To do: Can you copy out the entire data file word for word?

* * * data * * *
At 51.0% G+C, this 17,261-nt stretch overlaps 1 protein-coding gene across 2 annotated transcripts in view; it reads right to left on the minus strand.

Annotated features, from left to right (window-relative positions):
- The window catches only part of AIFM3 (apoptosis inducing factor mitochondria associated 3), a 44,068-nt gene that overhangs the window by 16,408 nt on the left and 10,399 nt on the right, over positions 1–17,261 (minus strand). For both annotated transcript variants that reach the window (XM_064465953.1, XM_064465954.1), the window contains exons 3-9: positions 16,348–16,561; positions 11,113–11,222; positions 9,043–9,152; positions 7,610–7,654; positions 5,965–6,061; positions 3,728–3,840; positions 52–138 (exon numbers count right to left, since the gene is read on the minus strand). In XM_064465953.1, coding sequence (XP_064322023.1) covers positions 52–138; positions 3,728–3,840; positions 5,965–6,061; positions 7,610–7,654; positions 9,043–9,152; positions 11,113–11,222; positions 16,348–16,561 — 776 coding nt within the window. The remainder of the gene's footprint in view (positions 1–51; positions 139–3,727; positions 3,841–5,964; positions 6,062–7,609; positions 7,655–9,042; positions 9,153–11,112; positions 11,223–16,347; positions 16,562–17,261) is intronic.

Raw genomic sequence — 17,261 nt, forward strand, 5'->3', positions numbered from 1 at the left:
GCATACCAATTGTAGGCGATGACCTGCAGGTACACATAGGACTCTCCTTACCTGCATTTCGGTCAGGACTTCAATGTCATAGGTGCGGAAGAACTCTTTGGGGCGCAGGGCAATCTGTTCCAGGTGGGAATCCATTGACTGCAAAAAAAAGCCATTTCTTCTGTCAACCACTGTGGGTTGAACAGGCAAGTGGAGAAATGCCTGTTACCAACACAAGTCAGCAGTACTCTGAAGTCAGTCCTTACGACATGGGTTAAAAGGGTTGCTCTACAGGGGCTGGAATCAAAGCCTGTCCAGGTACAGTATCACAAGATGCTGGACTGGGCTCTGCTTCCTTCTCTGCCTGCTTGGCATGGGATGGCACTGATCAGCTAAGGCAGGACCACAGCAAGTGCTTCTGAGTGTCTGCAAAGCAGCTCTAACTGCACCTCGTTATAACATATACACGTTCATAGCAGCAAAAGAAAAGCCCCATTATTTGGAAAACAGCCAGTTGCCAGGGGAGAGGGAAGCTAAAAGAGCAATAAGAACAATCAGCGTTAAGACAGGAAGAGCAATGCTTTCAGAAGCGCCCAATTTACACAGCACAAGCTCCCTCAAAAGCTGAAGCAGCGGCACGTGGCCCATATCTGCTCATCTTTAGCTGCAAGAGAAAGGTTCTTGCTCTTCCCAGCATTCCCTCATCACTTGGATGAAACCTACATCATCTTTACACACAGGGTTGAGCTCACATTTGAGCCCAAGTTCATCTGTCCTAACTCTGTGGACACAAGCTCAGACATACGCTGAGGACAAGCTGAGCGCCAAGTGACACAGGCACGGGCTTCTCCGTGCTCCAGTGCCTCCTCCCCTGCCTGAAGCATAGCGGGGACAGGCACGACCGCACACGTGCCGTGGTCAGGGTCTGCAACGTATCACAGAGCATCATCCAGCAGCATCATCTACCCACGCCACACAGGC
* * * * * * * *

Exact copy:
At 51.0% G+C, this 17,261-nt stretch overlaps 1 protein-coding gene across 2 annotated transcripts in view; it reads right to left on the minus strand.

Annotated features, from left to right (window-relative positions):
- The window catches only part of AIFM3 (apoptosis inducing factor mitochondria associated 3), a 44,068-nt gene that overhangs the window by 16,408 nt on the left and 10,399 nt on the right, over positions 1–17,261 (minus strand). For both annotated transcript variants that reach the window (XM_064465953.1, XM_064465954.1), the window contains exons 3-9: positions 16,348–16,561; positions 11,113–11,222; positions 9,043–9,152; positions 7,610–7,654; positions 5,965–6,061; positions 3,728–3,840; positions 52–138 (exon numbers count right to left, since the gene is read on the minus strand). In XM_064465953.1, coding sequence (XP_064322023.1) covers positions 52–138; positions 3,728–3,840; positions 5,965–6,061; positions 7,610–7,654; positions 9,043–9,152; positions 11,113–11,222; positions 16,348–16,561 — 776 coding nt within the window. The remainder of the gene's footprint in view (positions 1–51; positions 139–3,727; positions 3,841–5,964; positions 6,062–7,609; positions 7,655–9,042; positions 9,153–11,112; positions 11,223–16,347; positions 16,562–17,261) is intronic.

Raw genomic sequence — 17,261 nt, forward strand, 5'->3', positions numbered from 1 at the left:
GCATACCAATTGTAGGCGATGACCTGCAGGTACACATAGGACTCTCCTTACCTGCATTTCGGTCAGGACTTCAATGTCATAGGTGCGGAAGAACTCTTTGGGGCGCAGGGCAATCTGTTCCAGGTGGGAATCCATTGACTGCAAAAAAAAGCCATTTCTTCTGTCAACCACTGTGGGTTGAACAGGCAAGTGGAGAAATGCCTGTTACCAACACAAGTCAGCAGTACTCTGAAGTCAGTCCTTACGACATGGGTTAAAAGGGTTGCTCTACAGGGGCTGGAATCAAAGCCTGTCCAGGTACAGTATCACAAGATGCTGGACTGGGCTCTGCTTCCTTCTCTGCCTGCTTGGCATGGGATGGCACTGATCAGCTAAGGCAGGACCACAGCAAGTGCTTCTGAGTGTCTGCAAAGCAGCTCTAACTGCACCTCGTTATAACATATACACGTTCATAGCAGCAAAAGAAAAGCCCCATTATTTGGAAAACAGCCAGTTGCCAGGGGAGAGGGAAGCTAAAAGAGCAATAAGAACAATCAGCGTTAAGACAGGAAGAGCAATGCTTTCAGAAGCGCCCAATTTACACAGCACAAGCTCCCTCAAAAGCTGAAGCAGCGGCACGTGGCCCATATCTGCTCATCTTTAGCTGCAAGAGAAAGGTTCTTGCTCTTCCCAGCATTCCCTCATCACTTGGATGAAACCTACATCATCTTTACACACAGGGTTGAGCTCACATTTGAGCCCAAGTTCATCTGTCCTAACTCTGTGGACACAAGCTCAGACATACGCTGAGGACAAGCTGAGCGCCAAGTGACACAGGCACGGGCTTCTCCGTGCTCCAGTGCCTCCTCCCCTGCCTGAAGCATAGCGGGGACAGGCACGACCGCACACGTGCCGTGGTCAGGGTCTGCAACGTATCACAGAGCATCATCCAGCAGCATCATCTACCCACGCCACACAGGC